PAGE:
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RETAINING CLIENTS AND WINNING NEW BUSINESS THROUGH CLIENT ONBOARDING

The automation of the client onboarding process has long been discussed, but the technology now exists to change the way wealth managers operate in this area writes Ian Hallam, CEO, 3i Infotech (Western Europe).

Client onboarding involves a high proportion of manual processes that create an environment for operational and compliance risks. Initial checks such as proof of identity and anti-money laundering are followed by a series of portfolio management rigours. Wealth managers must also bear in mind the FCA requirements applicable to firms providing investment advisory and discretionary portfolio management services.

Ian Hallam
Ian Hallam

A fundamental part of the process is the creation of the client’s risk profile. This is a complex and often lengthy procedure. Establishing the risk profile usually involves the client manually completing a questionnaire – sometimes in a face-to-face meeting.

It soon becomes evident that if the wealth manager gets the onboarding process correct then there is every likelihood that it will commence the client relationship strongly, with no compliance risks and a clear mutual understanding of the portfolio’s goals. Getting it right, however, is often not that easy,

Improved end-investor servicing

Needless to say this is a costly process for the wealth manager. Typically, wealth management firms will involve many staff (working in various departments that may also be using several different systems) to onboard a client. Multiply these costs by the number of clients being onboarded throughout the year and one can rapidly see why this area presents such an opportunity for greater efficiencies, thereby allowing increased capacity for improved end-investor servicing.

As far as the end-investor is concerned, onboarding can also sometimes be a challenging time. Clients can be frustrated by some aspects of the experience, including answering the same questions repeatedly, not knowing the status of their new accounts, and having their assets tied up in delays rather than earning valuable income. Is it possible that far more of this onboarding process could be streamlined?

Enabling wealth managers to target clients even more effectively

In today’s wealth management world, Heads of Operations and Compliance should be able to use process control screens and other business process management (BPM) tools to view how far along the onboarding pathway the client has travelled and to spot any potential blockagesbefore they occur.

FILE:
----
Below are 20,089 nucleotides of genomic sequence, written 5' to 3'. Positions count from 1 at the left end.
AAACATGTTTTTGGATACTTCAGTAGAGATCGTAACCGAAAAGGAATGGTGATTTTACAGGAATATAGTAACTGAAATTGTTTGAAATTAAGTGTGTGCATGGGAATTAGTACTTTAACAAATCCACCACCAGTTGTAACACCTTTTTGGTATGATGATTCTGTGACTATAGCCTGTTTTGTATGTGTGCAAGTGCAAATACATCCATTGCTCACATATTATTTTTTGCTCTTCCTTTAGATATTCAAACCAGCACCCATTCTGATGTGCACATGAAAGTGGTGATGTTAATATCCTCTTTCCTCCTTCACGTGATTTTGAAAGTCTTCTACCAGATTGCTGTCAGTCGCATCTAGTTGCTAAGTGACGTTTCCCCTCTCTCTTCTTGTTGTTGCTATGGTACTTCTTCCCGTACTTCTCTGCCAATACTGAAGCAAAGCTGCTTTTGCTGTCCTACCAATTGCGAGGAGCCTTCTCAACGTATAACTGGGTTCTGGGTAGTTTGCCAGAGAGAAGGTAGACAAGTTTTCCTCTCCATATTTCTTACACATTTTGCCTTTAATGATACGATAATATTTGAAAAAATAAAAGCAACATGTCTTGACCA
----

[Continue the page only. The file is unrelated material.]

Additionally, if the wealth management firm has integrated its back office system with a centralised database, the data can then be automatically channelled to all the other relevant applications once the onboarding process has been completed.

Systems architecture like this will also enable wealth managers to target clients even more effectively. With all this data gathered and stored centrally, it could be used on an on-going basis to more effectively tailor the service to the end-investor. In this way, clients can decide between paper reports versus mobile updates; how frequently and in what situation would they like to be contacted; and so on. BPM tools can therefore be applied to control and manage – not just to onboard.

The problem with most business process management (or ‘workflow’) tools is that they are not contextualised for the industry in which they are being deployed, be it wealth managers, institutional asset managers or hedge funds. The functionality therefore exists, but the wealth manager’s IT team still has to do some bespoke systems development around the workflow tool to make it suit the client base.

Conclusion

Of course, there are other benefits that can be accrued from automating the client onboarding process. For example, some of the recent thematic reviews from the Financial Conduct Authority have focused on the lack of effective, enhanced ongoing monitoring of high-risk persons. This has led to subsequent enforcement actions, where failings in firms’ systems and controls in this area have been identified.

A reduction in manual interventions would reduce operational and regulatory risk, generate goodwill from the investor and also garner efficiencies and cost savings for the wealth manager – delivering the capacity for growth. In this way, an efficient onboarding process can assist in retaining clients and winning new business.

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